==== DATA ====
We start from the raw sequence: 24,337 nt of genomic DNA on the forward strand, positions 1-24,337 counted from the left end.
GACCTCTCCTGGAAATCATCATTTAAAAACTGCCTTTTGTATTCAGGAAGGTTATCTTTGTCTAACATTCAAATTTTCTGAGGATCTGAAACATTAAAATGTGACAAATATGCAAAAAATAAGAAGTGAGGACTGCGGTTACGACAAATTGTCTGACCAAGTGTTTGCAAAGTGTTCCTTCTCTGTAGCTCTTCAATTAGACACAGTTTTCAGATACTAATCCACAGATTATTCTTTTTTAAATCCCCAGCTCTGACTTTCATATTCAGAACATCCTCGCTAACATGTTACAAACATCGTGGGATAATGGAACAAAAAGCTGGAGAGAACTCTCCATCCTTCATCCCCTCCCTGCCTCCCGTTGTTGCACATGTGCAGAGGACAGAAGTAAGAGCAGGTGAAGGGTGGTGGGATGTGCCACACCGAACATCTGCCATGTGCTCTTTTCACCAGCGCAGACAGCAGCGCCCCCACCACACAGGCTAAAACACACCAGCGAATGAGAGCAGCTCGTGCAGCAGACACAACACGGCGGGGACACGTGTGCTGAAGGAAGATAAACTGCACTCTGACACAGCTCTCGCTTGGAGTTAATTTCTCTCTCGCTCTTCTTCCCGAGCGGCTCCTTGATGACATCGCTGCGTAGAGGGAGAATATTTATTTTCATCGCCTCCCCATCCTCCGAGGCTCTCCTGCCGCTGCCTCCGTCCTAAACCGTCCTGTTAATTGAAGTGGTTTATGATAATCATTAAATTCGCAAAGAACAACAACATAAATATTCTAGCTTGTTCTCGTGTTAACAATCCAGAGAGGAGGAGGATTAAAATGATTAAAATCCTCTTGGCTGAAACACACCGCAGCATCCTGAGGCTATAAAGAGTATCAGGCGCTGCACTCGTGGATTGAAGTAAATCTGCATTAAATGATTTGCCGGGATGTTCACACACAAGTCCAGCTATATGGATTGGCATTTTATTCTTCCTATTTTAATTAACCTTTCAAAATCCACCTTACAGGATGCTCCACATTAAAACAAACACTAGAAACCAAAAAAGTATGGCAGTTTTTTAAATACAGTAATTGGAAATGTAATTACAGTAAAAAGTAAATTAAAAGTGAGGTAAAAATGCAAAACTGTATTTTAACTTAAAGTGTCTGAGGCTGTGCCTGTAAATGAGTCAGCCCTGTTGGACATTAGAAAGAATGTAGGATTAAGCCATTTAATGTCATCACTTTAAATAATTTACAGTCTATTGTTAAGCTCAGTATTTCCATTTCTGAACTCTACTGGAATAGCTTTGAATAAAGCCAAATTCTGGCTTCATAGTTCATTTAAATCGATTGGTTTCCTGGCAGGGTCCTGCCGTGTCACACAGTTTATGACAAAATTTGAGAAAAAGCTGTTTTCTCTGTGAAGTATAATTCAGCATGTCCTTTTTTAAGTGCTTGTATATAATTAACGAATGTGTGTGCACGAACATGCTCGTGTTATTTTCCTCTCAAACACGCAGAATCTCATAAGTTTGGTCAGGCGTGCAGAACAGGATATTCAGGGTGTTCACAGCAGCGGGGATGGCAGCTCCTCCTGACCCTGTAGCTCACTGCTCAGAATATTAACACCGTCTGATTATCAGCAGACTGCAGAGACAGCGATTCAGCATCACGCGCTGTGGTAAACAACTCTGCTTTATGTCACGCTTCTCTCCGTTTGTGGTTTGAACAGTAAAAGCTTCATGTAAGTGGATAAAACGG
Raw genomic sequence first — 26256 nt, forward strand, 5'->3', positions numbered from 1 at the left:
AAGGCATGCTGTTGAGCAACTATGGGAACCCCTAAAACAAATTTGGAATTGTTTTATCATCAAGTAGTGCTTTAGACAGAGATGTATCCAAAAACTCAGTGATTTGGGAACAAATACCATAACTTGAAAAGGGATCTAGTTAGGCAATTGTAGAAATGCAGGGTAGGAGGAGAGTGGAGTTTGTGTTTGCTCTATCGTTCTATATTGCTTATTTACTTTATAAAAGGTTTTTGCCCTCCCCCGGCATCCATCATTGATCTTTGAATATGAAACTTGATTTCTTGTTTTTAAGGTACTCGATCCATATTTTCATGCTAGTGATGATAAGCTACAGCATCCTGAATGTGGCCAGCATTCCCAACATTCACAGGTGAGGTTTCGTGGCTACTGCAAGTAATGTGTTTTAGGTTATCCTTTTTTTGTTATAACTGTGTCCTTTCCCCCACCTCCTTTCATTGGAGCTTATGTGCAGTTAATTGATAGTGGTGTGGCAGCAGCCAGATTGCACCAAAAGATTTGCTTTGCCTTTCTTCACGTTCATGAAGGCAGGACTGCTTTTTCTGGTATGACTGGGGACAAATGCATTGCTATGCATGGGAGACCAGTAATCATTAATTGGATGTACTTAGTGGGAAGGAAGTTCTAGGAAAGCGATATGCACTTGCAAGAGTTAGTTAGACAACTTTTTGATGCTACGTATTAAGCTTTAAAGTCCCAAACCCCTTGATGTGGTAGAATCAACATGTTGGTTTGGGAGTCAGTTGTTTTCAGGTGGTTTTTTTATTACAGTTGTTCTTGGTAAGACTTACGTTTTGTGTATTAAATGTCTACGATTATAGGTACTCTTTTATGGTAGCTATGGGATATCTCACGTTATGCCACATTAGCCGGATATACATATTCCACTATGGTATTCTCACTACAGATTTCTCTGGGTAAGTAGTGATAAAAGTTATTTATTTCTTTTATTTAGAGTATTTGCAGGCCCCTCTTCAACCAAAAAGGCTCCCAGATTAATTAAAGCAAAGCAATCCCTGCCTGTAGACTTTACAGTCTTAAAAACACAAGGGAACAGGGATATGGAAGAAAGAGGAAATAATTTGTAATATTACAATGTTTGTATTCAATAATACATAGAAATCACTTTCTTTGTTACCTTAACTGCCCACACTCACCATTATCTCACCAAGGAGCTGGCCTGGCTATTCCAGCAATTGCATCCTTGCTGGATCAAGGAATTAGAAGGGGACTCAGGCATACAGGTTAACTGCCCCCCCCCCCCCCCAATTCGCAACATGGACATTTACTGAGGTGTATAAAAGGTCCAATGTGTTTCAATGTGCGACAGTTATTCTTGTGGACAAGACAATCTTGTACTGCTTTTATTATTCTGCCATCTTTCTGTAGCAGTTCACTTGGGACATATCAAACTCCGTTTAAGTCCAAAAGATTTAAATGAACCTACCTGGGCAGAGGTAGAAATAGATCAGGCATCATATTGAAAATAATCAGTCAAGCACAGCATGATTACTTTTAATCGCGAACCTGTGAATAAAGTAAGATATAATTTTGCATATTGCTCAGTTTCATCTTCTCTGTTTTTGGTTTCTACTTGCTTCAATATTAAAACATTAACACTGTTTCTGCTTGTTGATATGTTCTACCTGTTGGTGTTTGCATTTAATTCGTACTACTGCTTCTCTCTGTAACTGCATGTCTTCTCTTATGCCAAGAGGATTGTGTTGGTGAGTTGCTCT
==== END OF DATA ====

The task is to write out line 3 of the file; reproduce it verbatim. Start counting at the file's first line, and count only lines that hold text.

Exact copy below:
Raw genomic sequence first — 26256 nt, forward strand, 5'->3', positions numbered from 1 at the left: